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Young Lady Sings the Blues

A new album evokes a whole era of great sad music.

11:00 PM, Feb 24, 2005 • By DAVID SKINNER
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IN SEPTEMBER OF LAST YEAR, a small record label in Boston released an extraordinary album, though few beyond a handful of medium-sized newspapers noticed, and several only as the 30-year-old singer arrived in town to promote this quiet almost-masterpiece. Yet, the work began to win fans, due to its superior rendering of a wide range of new and old classics from Hank Williams to Bob Dylan to the late Elliott Smith.

After receiving only a quick summary review, the album snuck into Lorraine Ali's 10 best albums of 2004 list in Newsweek. In late December, Entertainment Weekly's music critics published a list of important albums they missed reviewing, giving it an A-. In January, Greg Kot, the critic who last year published a revealing book about indie heroes Wilco, used the album to lead an article in the Chicago Tribune about quality popular music for adult sensibilities. Soon enough, U.S. News & World Report was complaining that this important album had been overlooked by the Grammys.

And, with all this, the darn thing began to really sell.

Almost five months after its release, the album climbed to number two on Billboard's Top Jazz Album List and number three on its Heatseekers list. Next thing, the singer was doing live performances on The Late, Late Show with Craig Ferguson and the important Morning Becomes Eclectic show with Nic Harcourt at KCRW in Santa Monica.

No less than a happy ending is exactly what Madeleine Peyroux's Careless Love (Rounder Records) deserves. Listening to it, one hears, easily and without any great interpretive consternation, a lost world of adult popular culture, a music for people who drink martinis without irony and without fruity, overpriced variation. As several critics have noticed, this very "adultness" is what was so admired about Norah Jones's first album, a commercial colossus that seemed to herald everything from the return of middlebrow music to a newfound, popular appreciation of beauty. But if anything, Madeleine Peyroux's album is even more exquisite, weighted with the sadness of living and a frame of vocal reference that makes her more kin to Billie Holliday and Edith Piaf than any young pop sensation.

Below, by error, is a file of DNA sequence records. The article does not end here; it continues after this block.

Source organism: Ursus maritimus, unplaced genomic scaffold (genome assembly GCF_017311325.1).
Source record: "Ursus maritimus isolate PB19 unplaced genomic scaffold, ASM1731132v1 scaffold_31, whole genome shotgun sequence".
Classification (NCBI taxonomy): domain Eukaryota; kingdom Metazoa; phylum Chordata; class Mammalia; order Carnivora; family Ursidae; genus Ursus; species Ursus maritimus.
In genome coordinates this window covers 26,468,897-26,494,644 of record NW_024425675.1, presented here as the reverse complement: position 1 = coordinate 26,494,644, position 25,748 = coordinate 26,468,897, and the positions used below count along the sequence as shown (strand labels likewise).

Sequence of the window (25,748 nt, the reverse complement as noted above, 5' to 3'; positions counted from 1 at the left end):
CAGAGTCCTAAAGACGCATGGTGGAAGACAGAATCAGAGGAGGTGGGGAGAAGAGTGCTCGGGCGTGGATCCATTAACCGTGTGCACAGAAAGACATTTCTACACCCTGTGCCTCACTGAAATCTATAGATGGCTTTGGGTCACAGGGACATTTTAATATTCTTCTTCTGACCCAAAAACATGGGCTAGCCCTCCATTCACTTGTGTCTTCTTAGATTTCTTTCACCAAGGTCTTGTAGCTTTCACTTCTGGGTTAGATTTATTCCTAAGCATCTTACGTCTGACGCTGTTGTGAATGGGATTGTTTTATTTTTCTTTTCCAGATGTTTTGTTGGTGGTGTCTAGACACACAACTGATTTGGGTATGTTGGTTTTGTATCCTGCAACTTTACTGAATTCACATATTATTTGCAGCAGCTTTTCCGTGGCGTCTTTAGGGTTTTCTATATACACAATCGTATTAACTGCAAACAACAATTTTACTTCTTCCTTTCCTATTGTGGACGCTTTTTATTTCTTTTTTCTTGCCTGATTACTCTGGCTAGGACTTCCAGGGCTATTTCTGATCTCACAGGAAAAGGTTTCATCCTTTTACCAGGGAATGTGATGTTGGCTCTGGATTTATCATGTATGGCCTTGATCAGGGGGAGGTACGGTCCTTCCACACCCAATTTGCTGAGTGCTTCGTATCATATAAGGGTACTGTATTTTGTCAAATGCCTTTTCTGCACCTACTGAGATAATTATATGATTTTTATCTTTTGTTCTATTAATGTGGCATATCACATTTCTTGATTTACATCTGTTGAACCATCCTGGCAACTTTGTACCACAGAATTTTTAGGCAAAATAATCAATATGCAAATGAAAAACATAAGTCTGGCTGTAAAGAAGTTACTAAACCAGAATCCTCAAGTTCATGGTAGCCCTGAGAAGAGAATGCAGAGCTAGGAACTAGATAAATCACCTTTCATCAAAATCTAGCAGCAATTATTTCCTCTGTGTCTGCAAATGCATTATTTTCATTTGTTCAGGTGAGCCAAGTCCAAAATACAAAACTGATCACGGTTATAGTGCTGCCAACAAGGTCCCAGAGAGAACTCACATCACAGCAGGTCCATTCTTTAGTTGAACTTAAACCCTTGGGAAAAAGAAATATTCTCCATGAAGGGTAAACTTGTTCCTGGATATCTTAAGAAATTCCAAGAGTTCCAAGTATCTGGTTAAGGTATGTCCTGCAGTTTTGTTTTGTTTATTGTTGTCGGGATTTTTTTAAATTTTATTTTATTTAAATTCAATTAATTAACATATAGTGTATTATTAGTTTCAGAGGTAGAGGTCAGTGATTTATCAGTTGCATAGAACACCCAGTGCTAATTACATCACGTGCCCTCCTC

Most comfortable working in the dark, Peyroux opens with a version of Leonard Cohen's "Dance Me to the End of Love" that trades away none of the original's desperate poetry, even as it delivers an improved musicality in its muted jazz and Peyroux's delicate melodies. And with conviction: Dance me to the children who are asking to be born / Dance me though the curtains that our kisses have outworn / Raise a tent of shelter now though every thread is torn. Not many are the young (or old) singers who can pull that off.

In another important track, Peyroux gives voice to Elliott Smith's waltzing "Between the Bars." Smith, a folk singer who committed suicide in October 2003, is perhaps most famous for the single "Miss Misery," which earned him an Oscar nomination when it appeared on the Good Will Hunting soundtrack. If there were an award, however, for heartbreaking puns, Smith would have been a repeat champion. Just as "Miss Misery" described a character and also a state of longing, "between the bars" dwells on the walk from one drinking spot to another as well as the varying forms of imprisonment between love and drink.

That the same singer might do justice to both of the above is perhaps not surprising. Yet, Peyroux can walk the sunny side of the street, too. Her first and only other album, the 1996 Dreamland, boasts transcendent versions "Walkin' After Midnight" and "(Getting Some) Fun Out of Life." More appropriate to Careless Love's dolorous mood, the pick-me-ups are few and qualified, like "Don't Cry, Baby," which, along with several other tracks, revels in a fuzzy depth of tone one hasn't heard since listening to Billie Holiday on vinyl.

Speaking of the Great Sad One: It is worth pondering the relative merit of a contemporary singer whose style, at least on this album with its bittersweet phrasing and constant note-bending, can sound at times like a kind of ventriloquism. An associated problem is the distraction it creates, as one listens and asks questions like, Would Billie Holiday, if she were a young singer today, make blues of Elliott Smith? Certainly that a person sings like Billie Holiday cannot be held against them. Then again, it can and has to be, if the standard is greatness.

Still, Careless Love evinces so many qualities, among them an incredibly willful carefulness in its choice of material and a heartfelt devotion to every line of music. A profound insistence is at work here, that nothing be wasted or muddled through, and this hard-earned seriousness makes for exceptional artistry and often sublime listening.

But let it not be eight years until Madeleine Peyroux's next and third album.

David Skinner is an assistant managing editor at The Weekly Standard, a contributor to the blog Galley Slaves, and the editor of Doublethink.

Correction appended, 2/25/05: The article originally stated that Madeleine Peyroux appeared on David Letterman's show; she appeared on The Late, Late Show with Craig Ferguson.